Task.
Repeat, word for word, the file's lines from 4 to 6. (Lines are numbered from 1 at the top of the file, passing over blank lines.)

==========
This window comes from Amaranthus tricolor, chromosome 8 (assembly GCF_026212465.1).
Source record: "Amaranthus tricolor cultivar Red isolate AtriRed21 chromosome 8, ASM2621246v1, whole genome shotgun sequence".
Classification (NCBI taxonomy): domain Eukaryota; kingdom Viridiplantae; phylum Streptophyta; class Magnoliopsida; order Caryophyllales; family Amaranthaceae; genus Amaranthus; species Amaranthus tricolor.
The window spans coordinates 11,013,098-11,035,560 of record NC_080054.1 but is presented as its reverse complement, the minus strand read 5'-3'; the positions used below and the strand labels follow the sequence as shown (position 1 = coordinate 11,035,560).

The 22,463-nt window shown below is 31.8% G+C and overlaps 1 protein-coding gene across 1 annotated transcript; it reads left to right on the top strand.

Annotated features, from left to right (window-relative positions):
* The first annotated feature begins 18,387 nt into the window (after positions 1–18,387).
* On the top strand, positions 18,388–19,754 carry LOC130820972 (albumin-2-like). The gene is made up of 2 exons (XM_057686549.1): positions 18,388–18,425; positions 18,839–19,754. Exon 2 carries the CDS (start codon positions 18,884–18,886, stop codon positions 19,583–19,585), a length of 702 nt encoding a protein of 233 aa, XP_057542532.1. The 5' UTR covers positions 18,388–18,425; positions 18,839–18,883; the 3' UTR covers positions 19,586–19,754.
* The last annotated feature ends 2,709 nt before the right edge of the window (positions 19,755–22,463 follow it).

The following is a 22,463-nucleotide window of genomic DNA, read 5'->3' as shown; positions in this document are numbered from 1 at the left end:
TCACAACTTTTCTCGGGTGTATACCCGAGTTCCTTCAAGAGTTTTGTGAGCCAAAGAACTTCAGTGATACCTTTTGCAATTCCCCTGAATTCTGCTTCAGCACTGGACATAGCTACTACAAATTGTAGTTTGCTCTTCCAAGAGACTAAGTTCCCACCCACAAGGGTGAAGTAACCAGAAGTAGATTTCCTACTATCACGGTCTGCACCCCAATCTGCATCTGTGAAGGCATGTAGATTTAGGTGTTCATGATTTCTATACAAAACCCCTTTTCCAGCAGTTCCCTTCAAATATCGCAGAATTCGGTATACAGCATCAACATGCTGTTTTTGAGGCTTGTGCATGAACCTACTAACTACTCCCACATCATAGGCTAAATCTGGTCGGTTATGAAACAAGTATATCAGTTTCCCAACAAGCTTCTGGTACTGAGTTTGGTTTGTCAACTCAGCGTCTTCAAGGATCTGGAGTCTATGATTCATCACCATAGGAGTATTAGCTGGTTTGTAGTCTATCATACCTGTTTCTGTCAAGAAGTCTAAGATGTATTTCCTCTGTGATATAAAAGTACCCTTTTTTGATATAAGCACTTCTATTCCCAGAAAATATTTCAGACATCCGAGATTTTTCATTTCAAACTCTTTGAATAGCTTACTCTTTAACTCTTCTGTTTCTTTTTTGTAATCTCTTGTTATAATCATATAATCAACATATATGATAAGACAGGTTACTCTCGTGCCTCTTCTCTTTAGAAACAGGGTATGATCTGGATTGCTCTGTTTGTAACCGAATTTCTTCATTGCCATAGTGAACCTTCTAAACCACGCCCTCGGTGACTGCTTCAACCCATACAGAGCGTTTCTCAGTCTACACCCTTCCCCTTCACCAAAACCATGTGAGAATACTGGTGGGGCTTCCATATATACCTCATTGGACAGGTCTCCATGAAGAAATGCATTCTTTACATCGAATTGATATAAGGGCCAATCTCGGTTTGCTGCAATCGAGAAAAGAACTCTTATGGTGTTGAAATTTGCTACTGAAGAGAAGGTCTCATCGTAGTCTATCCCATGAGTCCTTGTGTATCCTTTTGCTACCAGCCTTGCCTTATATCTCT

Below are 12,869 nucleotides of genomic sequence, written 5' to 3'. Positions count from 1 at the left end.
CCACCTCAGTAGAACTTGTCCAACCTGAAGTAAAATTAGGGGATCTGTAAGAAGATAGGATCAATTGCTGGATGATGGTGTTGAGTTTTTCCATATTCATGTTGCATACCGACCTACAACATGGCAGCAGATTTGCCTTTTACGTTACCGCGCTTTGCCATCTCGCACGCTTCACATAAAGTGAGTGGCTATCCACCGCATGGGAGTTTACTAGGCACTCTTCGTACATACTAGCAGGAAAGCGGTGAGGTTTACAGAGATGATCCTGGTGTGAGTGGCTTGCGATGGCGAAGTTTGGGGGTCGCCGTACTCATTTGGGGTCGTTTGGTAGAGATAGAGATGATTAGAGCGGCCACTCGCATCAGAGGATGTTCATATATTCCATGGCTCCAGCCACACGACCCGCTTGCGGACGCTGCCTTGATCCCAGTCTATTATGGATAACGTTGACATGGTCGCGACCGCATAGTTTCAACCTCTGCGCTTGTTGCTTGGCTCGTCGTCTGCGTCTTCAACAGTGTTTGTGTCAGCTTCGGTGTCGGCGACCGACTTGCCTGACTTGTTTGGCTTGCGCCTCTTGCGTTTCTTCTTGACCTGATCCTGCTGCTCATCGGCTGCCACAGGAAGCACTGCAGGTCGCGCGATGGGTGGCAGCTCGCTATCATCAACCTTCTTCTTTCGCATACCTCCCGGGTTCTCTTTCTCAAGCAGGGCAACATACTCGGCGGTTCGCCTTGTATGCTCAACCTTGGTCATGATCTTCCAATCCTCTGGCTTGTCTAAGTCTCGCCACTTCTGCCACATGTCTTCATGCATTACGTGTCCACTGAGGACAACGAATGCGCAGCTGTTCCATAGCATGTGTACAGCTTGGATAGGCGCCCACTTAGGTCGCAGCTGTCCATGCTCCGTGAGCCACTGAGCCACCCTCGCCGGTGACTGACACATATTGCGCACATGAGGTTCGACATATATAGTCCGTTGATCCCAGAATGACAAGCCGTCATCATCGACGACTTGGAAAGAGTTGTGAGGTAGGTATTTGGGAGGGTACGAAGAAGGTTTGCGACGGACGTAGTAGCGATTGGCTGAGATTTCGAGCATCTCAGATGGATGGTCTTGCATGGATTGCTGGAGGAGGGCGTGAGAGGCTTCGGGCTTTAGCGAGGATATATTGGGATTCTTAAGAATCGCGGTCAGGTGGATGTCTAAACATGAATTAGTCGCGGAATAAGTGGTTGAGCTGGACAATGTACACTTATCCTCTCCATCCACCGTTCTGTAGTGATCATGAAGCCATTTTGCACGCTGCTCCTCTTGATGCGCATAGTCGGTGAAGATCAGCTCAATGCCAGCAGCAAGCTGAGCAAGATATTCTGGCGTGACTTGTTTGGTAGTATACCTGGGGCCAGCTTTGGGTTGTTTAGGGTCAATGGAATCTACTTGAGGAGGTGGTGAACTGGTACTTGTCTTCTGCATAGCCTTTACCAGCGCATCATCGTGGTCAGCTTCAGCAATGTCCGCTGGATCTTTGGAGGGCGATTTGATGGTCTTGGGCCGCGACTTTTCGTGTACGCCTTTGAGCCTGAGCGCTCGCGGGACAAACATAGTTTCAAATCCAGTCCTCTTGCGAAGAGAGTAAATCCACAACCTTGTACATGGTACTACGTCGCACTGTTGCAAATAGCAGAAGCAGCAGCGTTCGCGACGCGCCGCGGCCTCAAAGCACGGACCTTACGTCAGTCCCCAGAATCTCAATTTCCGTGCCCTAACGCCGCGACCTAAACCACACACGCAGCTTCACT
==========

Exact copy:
The window spans coordinates 11,013,098-11,035,560 of record NC_080054.1 but is presented as its reverse complement, the minus strand read 5'-3'; the positions used below and the strand labels follow the sequence as shown (position 1 = coordinate 11,035,560).

The 22,463-nt window shown below is 31.8% G+C and overlaps 1 protein-coding gene across 1 annotated transcript; it reads left to right on the top strand.

Annotated features, from left to right (window-relative positions):